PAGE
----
Though the LVAE is quite interesting, it was not designed to work well on large, complex datasets such as of CT images. In this study, we seek to modify the LVAE so that it will work well on such a dataset. We do this by replacing the mappings between latent variables in the LVAE with deep convolutional layers that have been handcrafted to work well on CT images. Now, to find \(z_1\) given \(z_2\), we apply a deconvolutional layer to \(d_2\) to get \(d_1\) and then apply many convolutional layers to \(d_1\) to get \(z_1\). We note that, in both \(p_\theta\) and \(q_\phi\), we have a mapping between \(d_n\) and \(z_n\). We hypothesize that this mapping serves the exact same purpose in both, and that having both share weights would increase performance. With this final change, we arrive at the shared variational autoencoder (depicted in Fig. 3b)

Fig. 4
figure 4

A description of the building blocks of the SVAE

Table 2 The dimensionality of the five latent variables
Fig. 5
figure 5

An illustration of the mappings between the SVAE’s variables. We denote the output of each block as \((height, \,width,\,filters)\)

Here, we will describe the deep convolutional layers used in the SVAE model. Several building blocks of the model are described in Fig. 4. When the number of filters is greater than 64, linear bottleneck convolutions [28] are used instead of the traditional convolution. Batch Normalization [29] followed by the ReLU [30] activation follows every convolutional layer and is suppressed for clarity. SVAE has five layers of latent variables, opposed to the two depicted in Fig. 3b. The dimensionality of these latent variables and their deterministic expansion is shown in Table 2. We use the intermediate and output layers of MobileNetV2 [28] with the image, x, as input to obtain \(d_1,d_2,...d_5\). The mappings between variables are depicted in Fig. 5.


Fig. 6
figure 6

Visualization of the data and StitchNet’s outputs. For segmentations, ground glass opacity is shown in green, consolidation in blue and healthy tissue in black

In this section we will introduce the theory, implementation and optimization of the StitchNet. Suppose we have a dataset, \(D_{UN} = \{(x^{(i)})\}_{i=0}^{N-1}\), of N CT images, where \(x^{(i)}\) denotes the \(i^{th}\) CT image in the dataset. We will assume that \(x^{(i)}\) is a high-dimensional vector with entries ranging from zero to one. Suppose that we have a dataset, \(D_{LAB} = \{(x^{(i)},y^{(i)})\}_{i=0}^{M-1}\), of M CT images along with their associated segmentation, \(y^{(i)}\). We will assume that \(y^{(i)}\) is of the same dimension as \(x^{(i)}\) and has entries that belong to the set \(\{0,1,2,3\}\). Here, if the \(n^{th}\) entry of \(y^{(i)}\) is equal to zero, then this indicates that the \(n^{th}\) entry of \(x^{(i)}\) is part of the background of the CT image Furthermore, one, two and three correspond to the healthy tissue, ground-glass opacity and consolidation class, respectively. This is depicted in Fig. 6a.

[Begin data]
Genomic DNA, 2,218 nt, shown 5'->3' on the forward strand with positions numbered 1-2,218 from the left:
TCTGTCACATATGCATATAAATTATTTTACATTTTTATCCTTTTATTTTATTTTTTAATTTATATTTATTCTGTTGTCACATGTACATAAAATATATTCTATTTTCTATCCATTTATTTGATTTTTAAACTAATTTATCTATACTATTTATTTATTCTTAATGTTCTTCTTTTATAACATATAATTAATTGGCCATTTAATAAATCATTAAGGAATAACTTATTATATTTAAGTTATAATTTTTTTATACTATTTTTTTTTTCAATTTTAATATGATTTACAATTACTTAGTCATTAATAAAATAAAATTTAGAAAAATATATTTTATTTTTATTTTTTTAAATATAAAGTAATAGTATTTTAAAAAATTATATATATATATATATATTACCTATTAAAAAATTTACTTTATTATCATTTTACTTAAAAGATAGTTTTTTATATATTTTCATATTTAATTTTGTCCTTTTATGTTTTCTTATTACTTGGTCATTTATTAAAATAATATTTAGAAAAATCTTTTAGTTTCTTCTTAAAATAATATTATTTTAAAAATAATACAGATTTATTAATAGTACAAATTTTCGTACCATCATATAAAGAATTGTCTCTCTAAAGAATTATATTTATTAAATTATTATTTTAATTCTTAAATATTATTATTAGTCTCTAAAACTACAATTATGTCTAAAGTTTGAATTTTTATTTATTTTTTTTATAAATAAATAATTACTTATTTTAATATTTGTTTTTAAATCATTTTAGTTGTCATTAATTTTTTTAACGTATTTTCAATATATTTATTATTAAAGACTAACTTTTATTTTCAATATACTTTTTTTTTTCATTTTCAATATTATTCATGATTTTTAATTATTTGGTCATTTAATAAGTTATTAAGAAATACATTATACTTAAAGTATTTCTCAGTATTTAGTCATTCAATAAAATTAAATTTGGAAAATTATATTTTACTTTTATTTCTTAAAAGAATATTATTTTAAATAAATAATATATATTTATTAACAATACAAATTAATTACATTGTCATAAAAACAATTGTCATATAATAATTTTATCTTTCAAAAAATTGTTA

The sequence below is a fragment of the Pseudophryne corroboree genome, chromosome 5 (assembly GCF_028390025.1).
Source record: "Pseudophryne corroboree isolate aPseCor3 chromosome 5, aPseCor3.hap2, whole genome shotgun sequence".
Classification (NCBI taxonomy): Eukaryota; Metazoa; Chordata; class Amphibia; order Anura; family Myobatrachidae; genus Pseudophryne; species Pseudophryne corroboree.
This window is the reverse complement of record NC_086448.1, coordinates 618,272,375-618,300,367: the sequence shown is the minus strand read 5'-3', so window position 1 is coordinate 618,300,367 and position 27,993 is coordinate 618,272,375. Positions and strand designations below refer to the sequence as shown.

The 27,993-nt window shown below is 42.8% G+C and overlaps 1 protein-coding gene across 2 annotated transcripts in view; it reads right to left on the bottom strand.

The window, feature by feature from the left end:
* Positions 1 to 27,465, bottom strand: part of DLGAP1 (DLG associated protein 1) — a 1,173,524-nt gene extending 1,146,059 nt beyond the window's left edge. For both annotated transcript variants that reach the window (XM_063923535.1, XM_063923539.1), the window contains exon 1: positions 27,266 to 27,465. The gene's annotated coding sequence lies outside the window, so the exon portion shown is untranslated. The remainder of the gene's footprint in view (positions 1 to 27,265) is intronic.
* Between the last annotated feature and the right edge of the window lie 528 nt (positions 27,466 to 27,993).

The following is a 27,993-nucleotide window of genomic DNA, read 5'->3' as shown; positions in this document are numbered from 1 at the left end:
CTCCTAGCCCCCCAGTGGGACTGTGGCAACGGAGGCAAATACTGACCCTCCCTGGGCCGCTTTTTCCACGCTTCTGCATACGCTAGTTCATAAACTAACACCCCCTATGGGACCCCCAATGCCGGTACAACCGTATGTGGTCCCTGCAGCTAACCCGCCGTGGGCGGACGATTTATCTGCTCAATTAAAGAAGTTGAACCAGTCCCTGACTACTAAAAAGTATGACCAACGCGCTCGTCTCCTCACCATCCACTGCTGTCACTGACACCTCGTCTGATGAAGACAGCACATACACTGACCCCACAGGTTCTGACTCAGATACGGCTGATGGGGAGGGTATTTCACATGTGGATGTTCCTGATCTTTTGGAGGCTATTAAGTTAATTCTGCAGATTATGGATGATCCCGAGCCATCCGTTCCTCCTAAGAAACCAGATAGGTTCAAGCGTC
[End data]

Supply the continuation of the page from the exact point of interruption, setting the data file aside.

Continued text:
We wish to obtain a model capable of taking a CT image (x) and outputting an accurate segmentation (y). In other words, we wish to approximate the ground-truth p(x|y) conditional distribution. Though not typically phrased in these terms, supervised deep-learning techniques do this by introducing the following approximation to this distribution:

$$\begin{aligned} p_\theta (y|x) = {\text {CAT}}(y|f_\theta (x)), \end{aligned}$$

where \({\text {CAT}}\) is the Categorical distribution and \(f_\theta\) is some complex function. Due to their tremendous success on image data, \(f_\theta\) is typically chosen to be a convolutional neural-network.

These supervised techniques then aim to find the parameters \(\theta\) that best explains the data we are given. This is done by maximizing the following objective using a numerical approximation algorithm such as gradient descent:

$$\begin{aligned} J = \sum _{D_{LAB}} \log p_\theta (y^{(i)}|x^{(i)}). \end{aligned}$$

Phrased in this way, the drawback to these supervised techniques is obvious. They can only use the labelled dataset \(D_{LAB}\). To remedy this, instead of approximating p(y|x), we can model joint distribution p(xy) and derive the conditional distribution p(y|x) from it. This allows us to use both, \(D_{LAB}\) and \(D_{UN}\) by treating y as a latent variable in the latter case.

Fig. 7
figure 7

Hierarchical graphical models. Latent, partially observed and observed variables are shown with clear, half-filled and filled, respectively. Arrows and diamond nodes represent functional mappings

To effectively model p(xy), we will assume that x and y are dependent on the hierarchy of latent variables from the SVAE, which here we will simply denote as z. Now we will model p(xyz). Furthermore, we will assume that each of the data points, \((x^{(i)},y^{(i)},z^{(i)})\), were generated in the following way:

$$\begin{aligned} \begin{array}{r@{}l} z^{(i)} \sim p(z), \,\,\, y^{(i)} \sim p_\theta (y|z^{(i)}), \,\,\, x^{(i)} \sim p_\theta (x|z^{(i)},y^{(i)}), \,\,\, \end{array} \end{aligned}$$

where p(z) are assumed to follow the distribution from the SVAE and \(p_\theta (\cdot )\) is assumed to be some distribution parameterized by \(\theta\) (depicted in Fig. 7).

To generate x we will first generate four stylistic representations–referred to as b, h, g and c–of x. These stylistic representations of x show you what the image would look like if the entire lung were background, healthy, ground-glass opacity and consolidation, respectively. We then reconstruct x by choosing the pixel from the style associated with the label predicted by y. Examples of these styles are shown in Fig. 6b.